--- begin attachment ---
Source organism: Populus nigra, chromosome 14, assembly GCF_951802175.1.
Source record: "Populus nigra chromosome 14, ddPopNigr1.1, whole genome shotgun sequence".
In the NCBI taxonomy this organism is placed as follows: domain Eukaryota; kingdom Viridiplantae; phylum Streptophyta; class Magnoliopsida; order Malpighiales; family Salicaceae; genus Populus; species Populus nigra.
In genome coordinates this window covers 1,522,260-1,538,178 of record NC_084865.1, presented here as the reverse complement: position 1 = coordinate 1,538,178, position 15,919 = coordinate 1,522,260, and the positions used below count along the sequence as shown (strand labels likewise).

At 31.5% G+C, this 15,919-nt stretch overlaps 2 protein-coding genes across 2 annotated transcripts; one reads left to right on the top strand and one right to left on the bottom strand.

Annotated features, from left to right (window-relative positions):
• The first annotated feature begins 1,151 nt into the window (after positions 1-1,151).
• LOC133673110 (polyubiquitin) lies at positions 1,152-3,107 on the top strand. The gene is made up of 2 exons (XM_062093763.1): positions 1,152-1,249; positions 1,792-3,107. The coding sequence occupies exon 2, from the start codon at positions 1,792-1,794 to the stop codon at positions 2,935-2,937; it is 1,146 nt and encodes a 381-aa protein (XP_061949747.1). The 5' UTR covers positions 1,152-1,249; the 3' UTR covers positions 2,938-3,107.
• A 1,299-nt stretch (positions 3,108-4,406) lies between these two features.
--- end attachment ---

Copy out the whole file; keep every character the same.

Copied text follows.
Source organism: Populus nigra, chromosome 14, assembly GCF_951802175.1.
Source record: "Populus nigra chromosome 14, ddPopNigr1.1, whole genome shotgun sequence".
In the NCBI taxonomy this organism is placed as follows: domain Eukaryota; kingdom Viridiplantae; phylum Streptophyta; class Magnoliopsida; order Malpighiales; family Salicaceae; genus Populus; species Populus nigra.
In genome coordinates this window covers 1,522,260-1,538,178 of record NC_084865.1, presented here as the reverse complement: position 1 = coordinate 1,538,178, position 15,919 = coordinate 1,522,260, and the positions used below count along the sequence as shown (strand labels likewise).

At 31.5% G+C, this 15,919-nt stretch overlaps 2 protein-coding genes across 2 annotated transcripts; one reads left to right on the top strand and one right to left on the bottom strand.

Annotated features, from left to right (window-relative positions):
• The first annotated feature begins 1,151 nt into the window (after positions 1-1,151).
• LOC133673110 (polyubiquitin) lies at positions 1,152-3,107 on the top strand. The gene is made up of 2 exons (XM_062093763.1): positions 1,152-1,249; positions 1,792-3,107. The coding sequence occupies exon 2, from the start codon at positions 1,792-1,794 to the stop codon at positions 2,935-2,937; it is 1,146 nt and encodes a 381-aa protein (XP_061949747.1). The 5' UTR covers positions 1,152-1,249; the 3' UTR covers positions 2,938-3,107.
• A 1,299-nt stretch (positions 3,108-4,406) lies between these two features.